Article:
My website is a way for me to get what I have out there. I love that I can use it as a place to bring art to people.

Personally, I don’t have access to a gallery that I can go to and look at regularly, which is the same for many people.

Everything is so digital right now, and my website can be a gallery. I want it to be all-inclusive and to be a space that gives people access to what I am doing.

Recommended reading: How To Sell Art Online: 10 Tips and 10 Galleries

I’m still figuring things out

When I first started painting, it was a very cathartic thing, and I didn’t really want to think about what I was creating at all. I just wanted to get it onto the canvas.

But turning catharsis into business is a different story.

I love being able to display my work for people, but I also needed to have a place where people could purchase it if they want to.

I needed something that was going to be easy to not just create, but maintain too.

One of the reasons I love painting is that I like to disconnect from technology and be part of something more simplified.

Obviously, that makes having an online store pretty difficult.

When I was looking at all the routes that I could take, I had to start thinking about all the options I would need on a website.

Okay, so I’m going to need an eCommerce site, but how am I even going to be able to sell all these different pieces? 

I checked a lot of different places, and it was starting to look like making a website was going to be too big of an undertaking for what I want to do.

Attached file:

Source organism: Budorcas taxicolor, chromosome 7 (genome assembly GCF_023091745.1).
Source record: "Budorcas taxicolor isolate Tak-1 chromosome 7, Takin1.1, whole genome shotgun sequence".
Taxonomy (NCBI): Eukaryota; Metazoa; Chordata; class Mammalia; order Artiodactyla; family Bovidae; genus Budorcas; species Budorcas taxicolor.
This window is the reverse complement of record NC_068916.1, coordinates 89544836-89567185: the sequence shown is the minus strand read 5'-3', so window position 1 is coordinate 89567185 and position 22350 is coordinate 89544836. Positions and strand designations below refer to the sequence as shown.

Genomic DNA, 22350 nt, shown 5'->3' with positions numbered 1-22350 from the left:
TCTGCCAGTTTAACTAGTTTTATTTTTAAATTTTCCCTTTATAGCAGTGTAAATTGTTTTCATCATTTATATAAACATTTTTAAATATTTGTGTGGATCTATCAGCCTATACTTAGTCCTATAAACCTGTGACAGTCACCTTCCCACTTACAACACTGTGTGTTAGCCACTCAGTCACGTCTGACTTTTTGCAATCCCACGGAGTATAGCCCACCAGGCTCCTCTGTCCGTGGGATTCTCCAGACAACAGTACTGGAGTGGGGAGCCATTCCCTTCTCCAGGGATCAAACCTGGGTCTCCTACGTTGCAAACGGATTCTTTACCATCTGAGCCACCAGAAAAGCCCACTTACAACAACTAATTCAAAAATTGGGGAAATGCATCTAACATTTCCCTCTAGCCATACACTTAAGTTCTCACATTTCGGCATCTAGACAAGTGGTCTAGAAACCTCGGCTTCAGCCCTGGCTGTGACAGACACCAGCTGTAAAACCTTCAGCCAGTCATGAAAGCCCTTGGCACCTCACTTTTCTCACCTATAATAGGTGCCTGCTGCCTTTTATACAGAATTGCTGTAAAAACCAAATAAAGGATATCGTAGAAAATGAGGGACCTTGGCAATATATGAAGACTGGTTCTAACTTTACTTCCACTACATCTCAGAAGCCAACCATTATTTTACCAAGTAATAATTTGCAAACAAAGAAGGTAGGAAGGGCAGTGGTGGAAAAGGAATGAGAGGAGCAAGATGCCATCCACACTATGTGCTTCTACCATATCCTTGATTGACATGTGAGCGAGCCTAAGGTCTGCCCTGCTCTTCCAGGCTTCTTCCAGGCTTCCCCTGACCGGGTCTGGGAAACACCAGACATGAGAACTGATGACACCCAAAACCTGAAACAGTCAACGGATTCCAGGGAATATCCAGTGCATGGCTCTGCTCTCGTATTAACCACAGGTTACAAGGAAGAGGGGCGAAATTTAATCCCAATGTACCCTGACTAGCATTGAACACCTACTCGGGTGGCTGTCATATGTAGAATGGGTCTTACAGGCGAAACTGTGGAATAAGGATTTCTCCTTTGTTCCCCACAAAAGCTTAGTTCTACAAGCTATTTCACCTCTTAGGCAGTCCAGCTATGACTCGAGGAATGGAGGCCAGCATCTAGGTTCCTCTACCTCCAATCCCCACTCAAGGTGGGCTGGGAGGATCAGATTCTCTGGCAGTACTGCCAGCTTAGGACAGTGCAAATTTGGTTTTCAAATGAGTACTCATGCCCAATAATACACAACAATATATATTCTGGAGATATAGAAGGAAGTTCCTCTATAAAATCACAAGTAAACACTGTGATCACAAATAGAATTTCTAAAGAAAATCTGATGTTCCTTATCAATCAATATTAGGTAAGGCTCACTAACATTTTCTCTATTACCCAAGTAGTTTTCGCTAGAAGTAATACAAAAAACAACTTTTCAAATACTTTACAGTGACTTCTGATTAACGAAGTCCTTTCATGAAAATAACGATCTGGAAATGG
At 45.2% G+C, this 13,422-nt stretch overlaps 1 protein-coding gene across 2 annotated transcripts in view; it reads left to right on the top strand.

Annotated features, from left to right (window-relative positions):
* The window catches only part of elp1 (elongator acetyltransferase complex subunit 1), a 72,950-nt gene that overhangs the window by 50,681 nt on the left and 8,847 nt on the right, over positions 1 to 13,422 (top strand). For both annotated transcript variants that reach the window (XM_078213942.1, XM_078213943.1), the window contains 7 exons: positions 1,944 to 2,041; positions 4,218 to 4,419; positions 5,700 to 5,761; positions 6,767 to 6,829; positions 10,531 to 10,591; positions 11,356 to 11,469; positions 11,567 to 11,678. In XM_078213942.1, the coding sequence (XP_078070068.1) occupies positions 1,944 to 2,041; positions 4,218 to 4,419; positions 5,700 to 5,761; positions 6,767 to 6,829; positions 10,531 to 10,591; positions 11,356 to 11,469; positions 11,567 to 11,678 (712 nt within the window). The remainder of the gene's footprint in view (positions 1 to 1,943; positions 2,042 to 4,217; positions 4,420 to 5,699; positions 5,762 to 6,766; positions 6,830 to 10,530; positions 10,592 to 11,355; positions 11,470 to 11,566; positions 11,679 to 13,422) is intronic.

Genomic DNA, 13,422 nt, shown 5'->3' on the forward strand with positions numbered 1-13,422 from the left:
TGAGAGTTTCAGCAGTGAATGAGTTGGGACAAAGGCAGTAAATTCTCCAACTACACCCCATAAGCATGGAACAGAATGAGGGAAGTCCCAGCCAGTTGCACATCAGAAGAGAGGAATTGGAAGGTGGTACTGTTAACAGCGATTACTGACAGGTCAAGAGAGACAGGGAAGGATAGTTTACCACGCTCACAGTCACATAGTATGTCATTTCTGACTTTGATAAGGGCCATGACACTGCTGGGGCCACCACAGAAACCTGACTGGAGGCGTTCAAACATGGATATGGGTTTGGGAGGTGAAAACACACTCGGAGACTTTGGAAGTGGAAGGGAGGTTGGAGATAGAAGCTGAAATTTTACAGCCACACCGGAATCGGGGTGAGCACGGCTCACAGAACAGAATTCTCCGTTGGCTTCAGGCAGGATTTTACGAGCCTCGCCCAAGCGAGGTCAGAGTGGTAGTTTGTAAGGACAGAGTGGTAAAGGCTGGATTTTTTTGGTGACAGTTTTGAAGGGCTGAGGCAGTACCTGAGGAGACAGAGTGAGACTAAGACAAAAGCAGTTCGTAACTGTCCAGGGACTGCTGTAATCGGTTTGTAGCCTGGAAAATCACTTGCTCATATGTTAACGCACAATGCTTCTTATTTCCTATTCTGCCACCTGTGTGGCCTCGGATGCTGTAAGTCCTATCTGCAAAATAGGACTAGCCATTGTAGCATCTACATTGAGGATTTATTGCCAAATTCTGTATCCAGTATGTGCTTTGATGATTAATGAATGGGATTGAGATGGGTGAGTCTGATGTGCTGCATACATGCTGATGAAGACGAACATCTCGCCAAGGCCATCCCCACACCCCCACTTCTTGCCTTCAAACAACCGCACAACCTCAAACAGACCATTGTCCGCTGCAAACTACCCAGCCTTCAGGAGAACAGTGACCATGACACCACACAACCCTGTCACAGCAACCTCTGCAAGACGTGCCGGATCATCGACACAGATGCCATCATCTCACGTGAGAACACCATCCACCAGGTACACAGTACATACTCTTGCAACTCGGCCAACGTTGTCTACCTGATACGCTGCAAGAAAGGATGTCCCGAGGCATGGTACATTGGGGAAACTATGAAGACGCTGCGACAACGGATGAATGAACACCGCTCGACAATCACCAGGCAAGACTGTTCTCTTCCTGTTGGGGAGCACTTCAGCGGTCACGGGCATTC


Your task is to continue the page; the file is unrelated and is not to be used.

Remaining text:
Zyro had all the bases covered


I’ve tried to do websites before, but it has always fizzled out. At some point, I always got to the stage where I just thought: this isn’t something I want to keep doing.

But now, it’s different. This time it actually makes sense.

Straight away for me, it was about the affordability, the functionality, and the templates on offer. Everything that I wanted was there.

The fact that you could just drag and click and it still looked good was really appealing to me. It seemed so consumer-friendly from the first moment.

And although I don’t really like being hooked up to all the technology, I love looking at numbers. 

Looking at all my analytics and seeing how many products have been viewed each day is really interesting, and on the website, it is easy and clear to understand.

Recommended reading: 13 Inspirational Website Design Ideas

It felt like the right fit for me

In the end, I picked my website because of the templates.

As soon as I saw the preview website, I could tell that it was in line with my vision in terms of what I already had in my mind.

I’ve had so much positive feedback from friends and clients about the design of the website itself, and I’m excited to see where I can go with it.

Making the website, I have a similar attitude to making art: if I try to read too much into a painting, then it feels a little bit pretentious.

I just want to be able to have fun with it and to enjoy it as much as I can.

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Damien is a self-professed, semi-obsessed word-freak that wants nothing more than to tell small-business stories in a big way. Always scouring the market to find the right tools for the job, he is focused on finding creative ways to bring them to the people. When not writing, Damien is known to be a massive music bore, amateur radio enthusiast, and woodland wanderer.